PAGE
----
I try to follow through on what I’ve said I will do, whether that’s a promise to do a certain activity, or following through with a consequence I’ve put forward in a disciplinary situation. Consistency grows trust between us, and helps my children know what the ‘rules’ are in our relationship. If the rules are always changing, or I don’t follow through with what I’ve said, they learn that it is only sometimes important to listen to my words, which causes lots of problems…from experience.

I try to encourage more than I correct. This is actually the hardest one for me, because it really takes a lot of effort to not spiral down a negative slope while correcting behaviors and attitudes that I have been repeatedly correcting. All day. Correction must happen, but I’ve learned that my children are much more responsive to correction when they do not feel defeated. In every situation, I want them to know what is expected of them, and I want them to know they are capable, intelligent, and worthy of respect regardless of the choices they have made that day. A child who feels loved and valued will naturally put more effort into whatever is asked of them.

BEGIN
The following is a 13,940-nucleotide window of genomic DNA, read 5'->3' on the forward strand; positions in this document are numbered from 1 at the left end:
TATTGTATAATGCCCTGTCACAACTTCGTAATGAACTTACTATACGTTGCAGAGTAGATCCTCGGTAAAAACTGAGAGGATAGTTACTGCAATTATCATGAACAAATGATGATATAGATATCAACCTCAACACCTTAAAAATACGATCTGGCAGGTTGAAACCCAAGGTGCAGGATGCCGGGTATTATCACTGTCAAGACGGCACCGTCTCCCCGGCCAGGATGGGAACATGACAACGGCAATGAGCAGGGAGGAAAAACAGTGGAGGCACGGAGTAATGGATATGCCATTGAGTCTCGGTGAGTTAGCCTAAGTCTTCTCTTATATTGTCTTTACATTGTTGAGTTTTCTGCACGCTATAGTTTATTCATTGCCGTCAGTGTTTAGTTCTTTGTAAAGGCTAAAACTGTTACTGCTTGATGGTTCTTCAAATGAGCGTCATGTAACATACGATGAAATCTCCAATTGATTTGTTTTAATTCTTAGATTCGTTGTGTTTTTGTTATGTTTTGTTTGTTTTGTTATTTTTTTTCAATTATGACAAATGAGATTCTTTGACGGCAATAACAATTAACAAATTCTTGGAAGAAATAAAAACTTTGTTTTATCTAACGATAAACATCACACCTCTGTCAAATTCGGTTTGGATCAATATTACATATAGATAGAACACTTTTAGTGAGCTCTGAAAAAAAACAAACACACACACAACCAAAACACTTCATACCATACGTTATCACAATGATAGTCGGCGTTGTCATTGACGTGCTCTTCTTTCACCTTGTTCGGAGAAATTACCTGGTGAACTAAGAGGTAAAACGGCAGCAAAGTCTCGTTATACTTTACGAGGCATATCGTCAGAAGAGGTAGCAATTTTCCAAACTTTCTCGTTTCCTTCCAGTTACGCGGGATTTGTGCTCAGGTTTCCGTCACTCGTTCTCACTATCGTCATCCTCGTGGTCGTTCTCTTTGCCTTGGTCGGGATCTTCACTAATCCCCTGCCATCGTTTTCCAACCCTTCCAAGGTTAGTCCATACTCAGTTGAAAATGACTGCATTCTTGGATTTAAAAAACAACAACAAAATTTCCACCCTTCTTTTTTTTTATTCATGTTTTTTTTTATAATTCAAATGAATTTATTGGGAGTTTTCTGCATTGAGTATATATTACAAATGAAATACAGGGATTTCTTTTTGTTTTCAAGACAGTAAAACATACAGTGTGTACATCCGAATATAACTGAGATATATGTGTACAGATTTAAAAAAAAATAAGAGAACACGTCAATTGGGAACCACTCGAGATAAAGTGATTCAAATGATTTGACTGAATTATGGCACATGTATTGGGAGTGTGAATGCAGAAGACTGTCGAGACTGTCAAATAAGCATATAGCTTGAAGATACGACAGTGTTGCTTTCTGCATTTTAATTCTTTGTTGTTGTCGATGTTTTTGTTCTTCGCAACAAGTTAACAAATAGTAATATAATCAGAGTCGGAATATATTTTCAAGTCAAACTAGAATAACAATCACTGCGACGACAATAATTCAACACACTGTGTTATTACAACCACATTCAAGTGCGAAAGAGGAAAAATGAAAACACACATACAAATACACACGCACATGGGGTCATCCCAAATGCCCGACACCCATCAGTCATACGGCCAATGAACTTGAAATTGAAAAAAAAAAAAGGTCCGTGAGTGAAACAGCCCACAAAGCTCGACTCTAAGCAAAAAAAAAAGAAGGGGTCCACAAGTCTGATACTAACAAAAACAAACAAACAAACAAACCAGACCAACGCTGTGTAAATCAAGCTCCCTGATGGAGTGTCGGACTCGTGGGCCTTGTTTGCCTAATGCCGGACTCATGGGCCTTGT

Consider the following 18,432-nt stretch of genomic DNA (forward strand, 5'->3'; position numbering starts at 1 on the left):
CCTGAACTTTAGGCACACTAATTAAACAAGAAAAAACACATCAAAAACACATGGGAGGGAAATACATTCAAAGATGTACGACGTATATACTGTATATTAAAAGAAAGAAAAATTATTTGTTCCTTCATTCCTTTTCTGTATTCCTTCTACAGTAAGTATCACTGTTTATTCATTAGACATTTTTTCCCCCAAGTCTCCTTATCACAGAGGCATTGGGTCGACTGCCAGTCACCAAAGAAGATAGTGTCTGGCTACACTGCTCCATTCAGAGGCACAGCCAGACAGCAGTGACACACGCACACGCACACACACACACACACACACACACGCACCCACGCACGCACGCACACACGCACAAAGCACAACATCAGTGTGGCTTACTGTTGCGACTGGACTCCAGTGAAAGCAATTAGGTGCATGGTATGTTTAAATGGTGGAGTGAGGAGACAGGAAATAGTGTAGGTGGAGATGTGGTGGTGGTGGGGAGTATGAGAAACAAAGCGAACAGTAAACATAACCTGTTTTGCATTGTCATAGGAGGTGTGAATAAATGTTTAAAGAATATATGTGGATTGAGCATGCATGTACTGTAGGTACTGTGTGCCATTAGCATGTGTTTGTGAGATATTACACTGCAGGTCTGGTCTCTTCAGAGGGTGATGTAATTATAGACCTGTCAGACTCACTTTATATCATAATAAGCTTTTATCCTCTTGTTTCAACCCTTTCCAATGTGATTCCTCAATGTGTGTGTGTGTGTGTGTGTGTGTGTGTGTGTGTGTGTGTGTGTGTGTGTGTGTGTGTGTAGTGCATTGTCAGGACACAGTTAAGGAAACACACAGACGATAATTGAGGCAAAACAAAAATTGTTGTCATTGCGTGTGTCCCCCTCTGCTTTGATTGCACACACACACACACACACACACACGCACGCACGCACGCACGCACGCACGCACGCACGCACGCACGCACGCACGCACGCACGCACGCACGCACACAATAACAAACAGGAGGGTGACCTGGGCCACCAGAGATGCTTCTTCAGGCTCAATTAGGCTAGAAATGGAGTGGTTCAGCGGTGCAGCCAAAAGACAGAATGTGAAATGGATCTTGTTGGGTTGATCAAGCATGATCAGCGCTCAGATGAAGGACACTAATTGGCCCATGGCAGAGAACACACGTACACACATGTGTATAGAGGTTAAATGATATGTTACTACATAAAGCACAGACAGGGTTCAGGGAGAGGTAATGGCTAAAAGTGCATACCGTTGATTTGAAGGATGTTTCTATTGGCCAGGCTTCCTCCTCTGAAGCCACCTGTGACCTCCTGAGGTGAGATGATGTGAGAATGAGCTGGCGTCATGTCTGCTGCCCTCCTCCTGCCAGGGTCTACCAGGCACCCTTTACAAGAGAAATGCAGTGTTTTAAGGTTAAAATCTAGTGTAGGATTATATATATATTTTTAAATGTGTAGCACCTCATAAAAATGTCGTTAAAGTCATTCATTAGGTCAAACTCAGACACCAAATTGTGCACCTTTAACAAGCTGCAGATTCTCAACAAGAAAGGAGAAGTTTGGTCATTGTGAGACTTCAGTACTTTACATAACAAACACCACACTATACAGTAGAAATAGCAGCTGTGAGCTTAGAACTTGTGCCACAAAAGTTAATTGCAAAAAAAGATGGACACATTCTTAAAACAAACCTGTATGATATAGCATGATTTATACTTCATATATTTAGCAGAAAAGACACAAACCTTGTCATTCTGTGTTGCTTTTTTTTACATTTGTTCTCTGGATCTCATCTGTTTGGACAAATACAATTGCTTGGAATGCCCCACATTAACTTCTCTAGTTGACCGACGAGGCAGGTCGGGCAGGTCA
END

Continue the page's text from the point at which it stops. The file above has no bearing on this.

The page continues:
If you find yourself struggling in a season of parenting, I think its ok to take a few steps back and think about it might look like to Have Courage and Be Kind at your house. If you are in need of a friend to journey with you in that pursuit, I’m glad to be here for you. Feel free to send me a note!

Linking up with Mama Moments Monday.


Update on goals for week 11:

1) Run/walk at least 10 miles per week. Week 11 ~ 12 Run/Walk miles traveled, 117.5 cumulative in 2015 2) Write 10,000 words weekly. Week 11 ~ estimated 3,000 words completed, 39,200 cumulative in 2015


“But He said to me, ‘My grace is sufficient for you, for my power is made perfect in weakness.’ Therefore I will boast all the more gladly of my weaknesses, so that the power of Christ may rest upon me.” 2 Corinthians 12:9 ESV